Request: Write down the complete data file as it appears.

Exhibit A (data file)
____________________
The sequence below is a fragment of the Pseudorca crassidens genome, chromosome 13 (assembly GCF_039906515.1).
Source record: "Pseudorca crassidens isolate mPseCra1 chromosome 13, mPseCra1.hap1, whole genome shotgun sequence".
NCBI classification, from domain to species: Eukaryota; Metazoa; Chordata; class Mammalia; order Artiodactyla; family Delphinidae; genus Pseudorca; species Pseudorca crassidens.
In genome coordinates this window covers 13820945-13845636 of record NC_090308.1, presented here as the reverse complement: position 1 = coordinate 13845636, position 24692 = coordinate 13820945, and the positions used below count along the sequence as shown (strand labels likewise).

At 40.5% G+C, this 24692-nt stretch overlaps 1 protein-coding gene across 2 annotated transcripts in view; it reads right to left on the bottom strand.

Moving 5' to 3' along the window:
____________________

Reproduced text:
The sequence below is a fragment of the Pseudorca crassidens genome, chromosome 13 (assembly GCF_039906515.1).
Source record: "Pseudorca crassidens isolate mPseCra1 chromosome 13, mPseCra1.hap1, whole genome shotgun sequence".
NCBI classification, from domain to species: Eukaryota; Metazoa; Chordata; class Mammalia; order Artiodactyla; family Delphinidae; genus Pseudorca; species Pseudorca crassidens.
In genome coordinates this window covers 13820945-13845636 of record NC_090308.1, presented here as the reverse complement: position 1 = coordinate 13845636, position 24692 = coordinate 13820945, and the positions used below count along the sequence as shown (strand labels likewise).

At 40.5% G+C, this 24692-nt stretch overlaps 1 protein-coding gene across 2 annotated transcripts in view; it reads right to left on the bottom strand.

Moving 5' to 3' along the window: